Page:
Bugs Overtake Burning Man Festival Site

Bugs swarm the site of the upcoming Burning Man festival


The fest, which started in 1990 at Black Rock Desert, attracts tens of thousands of loyal attendees each year for the music, art and massive sculptures that are burned at the end of the event. (AP)

The Burning Man techno-fest looks like it’s headed for a real buzz kill.

Black Rock City, the location in the Nevada desert where the annual festival will be held later this month, is overrun by thousands of flying, biting, crawling bugs, according to festival organizers.

“They’re everywhere. They bite. They crawl all over you. They get up and in you,” the organizer, John Curley, wrote on the festival’s official blog.

Curley said the bugs got into a woman’s t-shirt and settled in her bra, while others went through a welding mask.

“What’s going on? We don’t know. We don’t know how the little critters survive in the heat and the sun. All we know is that if you pick up some wood, you’re likely to uncover hundreds or thousands of the things,” Curley wrote.

Earlier this week, reports of the bugs first started surfacing on Twitter, with photos of swarms of bugs covering tires and carpets.

Organizers believe that that spring and summer rains hatched the bugs, once lying dormant in the desert.

According to Gizmodo, the bugs are called Nysius, or seed bugs.  They spoke to entomologist Karl Magnacca who thinks there are actually two other species here along with Nysius, one of which is probably in the family Miridae. And according the report, these guys also release a terrible smell too.

Besides the insects, the party on the dried up lake bed —known as the playa —already comes with its own set of discomforts as partygoers kick up the dusty ground which quickly turns into thick soupy mud. While Burners say that’s part of the attraction, the bugs are a real bummer for fest organizers.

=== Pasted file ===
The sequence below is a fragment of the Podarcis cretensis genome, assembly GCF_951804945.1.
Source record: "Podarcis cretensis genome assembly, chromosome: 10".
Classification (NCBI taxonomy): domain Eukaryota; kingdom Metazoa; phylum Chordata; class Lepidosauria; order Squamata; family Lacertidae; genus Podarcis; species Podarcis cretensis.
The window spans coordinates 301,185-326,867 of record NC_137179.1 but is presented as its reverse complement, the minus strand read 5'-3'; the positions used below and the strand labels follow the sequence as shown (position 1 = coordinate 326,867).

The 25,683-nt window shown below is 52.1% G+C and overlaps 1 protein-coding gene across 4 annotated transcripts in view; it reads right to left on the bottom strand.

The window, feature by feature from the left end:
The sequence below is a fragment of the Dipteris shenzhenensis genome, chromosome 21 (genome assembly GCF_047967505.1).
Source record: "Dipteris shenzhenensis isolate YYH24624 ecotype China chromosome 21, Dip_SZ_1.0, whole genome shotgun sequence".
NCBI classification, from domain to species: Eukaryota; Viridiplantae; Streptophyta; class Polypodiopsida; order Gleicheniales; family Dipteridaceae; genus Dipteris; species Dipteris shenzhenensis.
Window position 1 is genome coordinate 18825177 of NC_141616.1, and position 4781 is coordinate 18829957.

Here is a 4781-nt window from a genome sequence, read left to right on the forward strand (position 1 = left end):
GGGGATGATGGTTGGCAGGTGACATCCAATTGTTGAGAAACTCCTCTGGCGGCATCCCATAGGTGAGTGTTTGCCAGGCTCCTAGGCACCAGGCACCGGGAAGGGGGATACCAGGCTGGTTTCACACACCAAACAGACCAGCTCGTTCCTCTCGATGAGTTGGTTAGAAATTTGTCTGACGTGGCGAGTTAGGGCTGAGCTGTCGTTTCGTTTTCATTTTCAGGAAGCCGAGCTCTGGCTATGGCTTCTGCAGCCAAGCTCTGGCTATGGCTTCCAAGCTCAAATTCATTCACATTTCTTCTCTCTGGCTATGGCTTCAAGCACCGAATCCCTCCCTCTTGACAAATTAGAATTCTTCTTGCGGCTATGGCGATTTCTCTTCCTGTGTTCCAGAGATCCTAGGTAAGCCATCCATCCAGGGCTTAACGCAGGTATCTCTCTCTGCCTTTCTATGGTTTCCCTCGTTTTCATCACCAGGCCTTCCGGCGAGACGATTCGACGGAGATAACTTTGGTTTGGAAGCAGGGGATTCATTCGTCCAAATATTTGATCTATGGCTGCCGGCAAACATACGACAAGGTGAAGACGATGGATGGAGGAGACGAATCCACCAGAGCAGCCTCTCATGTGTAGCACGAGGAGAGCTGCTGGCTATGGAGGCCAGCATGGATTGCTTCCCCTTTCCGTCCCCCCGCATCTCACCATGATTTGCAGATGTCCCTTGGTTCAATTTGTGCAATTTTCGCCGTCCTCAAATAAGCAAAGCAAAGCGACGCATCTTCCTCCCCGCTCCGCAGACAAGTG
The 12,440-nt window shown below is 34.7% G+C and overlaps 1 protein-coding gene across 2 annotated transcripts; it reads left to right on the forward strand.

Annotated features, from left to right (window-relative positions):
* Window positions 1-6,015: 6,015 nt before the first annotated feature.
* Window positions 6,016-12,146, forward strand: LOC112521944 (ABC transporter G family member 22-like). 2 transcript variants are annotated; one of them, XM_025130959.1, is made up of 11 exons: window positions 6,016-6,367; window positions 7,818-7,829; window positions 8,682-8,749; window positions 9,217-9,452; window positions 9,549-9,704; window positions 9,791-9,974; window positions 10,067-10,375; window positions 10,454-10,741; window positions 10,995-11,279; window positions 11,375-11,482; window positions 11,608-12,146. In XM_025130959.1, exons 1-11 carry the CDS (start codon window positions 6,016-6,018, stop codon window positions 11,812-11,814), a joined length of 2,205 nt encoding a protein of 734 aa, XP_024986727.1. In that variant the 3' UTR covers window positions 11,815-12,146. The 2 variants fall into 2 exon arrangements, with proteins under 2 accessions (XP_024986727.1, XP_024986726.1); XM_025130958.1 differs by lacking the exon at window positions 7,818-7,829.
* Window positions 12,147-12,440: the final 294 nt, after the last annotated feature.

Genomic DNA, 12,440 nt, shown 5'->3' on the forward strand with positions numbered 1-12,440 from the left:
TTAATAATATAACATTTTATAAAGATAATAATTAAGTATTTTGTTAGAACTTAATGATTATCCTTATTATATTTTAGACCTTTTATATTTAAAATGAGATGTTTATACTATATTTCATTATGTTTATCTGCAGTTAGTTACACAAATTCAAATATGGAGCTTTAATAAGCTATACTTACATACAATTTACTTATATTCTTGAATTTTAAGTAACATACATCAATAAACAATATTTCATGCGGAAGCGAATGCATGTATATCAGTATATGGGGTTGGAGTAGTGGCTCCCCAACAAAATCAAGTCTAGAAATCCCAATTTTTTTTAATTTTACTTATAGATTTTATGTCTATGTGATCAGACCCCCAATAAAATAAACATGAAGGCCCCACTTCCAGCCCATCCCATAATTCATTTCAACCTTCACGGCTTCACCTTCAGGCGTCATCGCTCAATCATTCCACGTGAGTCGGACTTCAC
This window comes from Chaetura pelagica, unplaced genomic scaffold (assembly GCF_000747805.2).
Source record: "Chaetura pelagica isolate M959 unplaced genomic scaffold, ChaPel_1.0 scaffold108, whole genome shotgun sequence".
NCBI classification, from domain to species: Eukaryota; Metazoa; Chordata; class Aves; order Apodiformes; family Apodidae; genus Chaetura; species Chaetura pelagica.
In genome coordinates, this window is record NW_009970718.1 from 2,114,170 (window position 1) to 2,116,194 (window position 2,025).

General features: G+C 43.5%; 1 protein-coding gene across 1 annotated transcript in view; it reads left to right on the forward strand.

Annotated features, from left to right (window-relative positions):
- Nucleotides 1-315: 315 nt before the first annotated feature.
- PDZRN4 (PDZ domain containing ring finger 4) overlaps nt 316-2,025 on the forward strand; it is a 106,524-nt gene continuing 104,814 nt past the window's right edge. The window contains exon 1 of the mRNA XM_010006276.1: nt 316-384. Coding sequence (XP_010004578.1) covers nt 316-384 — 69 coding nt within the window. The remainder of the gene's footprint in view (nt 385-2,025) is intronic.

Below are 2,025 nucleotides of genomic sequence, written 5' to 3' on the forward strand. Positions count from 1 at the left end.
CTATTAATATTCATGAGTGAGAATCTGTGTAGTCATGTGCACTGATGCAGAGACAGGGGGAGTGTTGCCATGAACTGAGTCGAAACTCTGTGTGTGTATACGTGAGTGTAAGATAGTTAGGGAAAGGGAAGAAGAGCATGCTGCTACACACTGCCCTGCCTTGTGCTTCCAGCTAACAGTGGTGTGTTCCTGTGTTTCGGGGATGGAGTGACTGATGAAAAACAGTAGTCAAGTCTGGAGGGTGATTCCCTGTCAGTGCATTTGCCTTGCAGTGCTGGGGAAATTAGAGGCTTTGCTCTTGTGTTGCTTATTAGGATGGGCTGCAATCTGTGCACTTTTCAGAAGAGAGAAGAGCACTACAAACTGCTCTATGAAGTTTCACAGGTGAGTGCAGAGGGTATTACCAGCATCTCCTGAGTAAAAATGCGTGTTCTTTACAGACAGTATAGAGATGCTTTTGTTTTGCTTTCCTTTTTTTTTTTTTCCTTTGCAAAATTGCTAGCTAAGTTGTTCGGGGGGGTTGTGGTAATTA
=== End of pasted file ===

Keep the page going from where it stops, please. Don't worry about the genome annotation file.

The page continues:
But it does not appear that they pose any kind of health risk to the more than 70,000 people that will be showing up Aug. 30 through Sept. 7.

Nevada Department of Agriculture state entomologist Jeff Knight said that the problem may be resolved before the fest kicks off. “A lot of these things last only a week or two,” Knight told USA Today.

Burning Man organizers say they’re talking with health officials and that they’ve received no information on why Burners should be concerned about the bugs.

Also, images of bats have been circulating on social media.  Department of Wildlife officials said that bats would likely be attracted to the large number of insects and bugs at the location.

from:     http://www.foxnews.com/travel/2015/08/20/bugs-swarm-site-upcoming-burning-man-festival/

Fewer Aphids Found in Organically Farmed Fields

Fewer Aphids in Organic Crop Fields, Study Finds

ScienceDaily (July 13, 2011) — Farmers who spray insecticides against aphids as a preventative measure only achieve a short-term effect with this method. In the long term, their fields will end up with even more aphids than untreated fields. This has been reported by researchers at the Biocenter of the University of Würzburg in the scientific journal PLoS ONE.

What’s the status of the biodiversity in differently managed triticale fields? This is what the biologists at the Department of Animal Ecology & Tropical Biology wanted to find out. Triticale is a cross between wheat and rye. The cultivation of this crop is on the rise across the globe, because it delivers good yields even in poor soil conditions.

When comparing conventionally managed crop fields, which were either sprayed with insecticides or were left untreated, Jochen Krauss, Iris Gallenberger and Ingolf Steffan-Dewenter made a discovery, which should catch the attention of every farmer: “According to our results, the preventative application of insecticides against aphids does not produce any advantages even though it consumes a lot of time and money,” Jochen Krauss sums up.

to read more, go to:    http://www.sciencedaily.com/releases/2011/07/110713101944.htm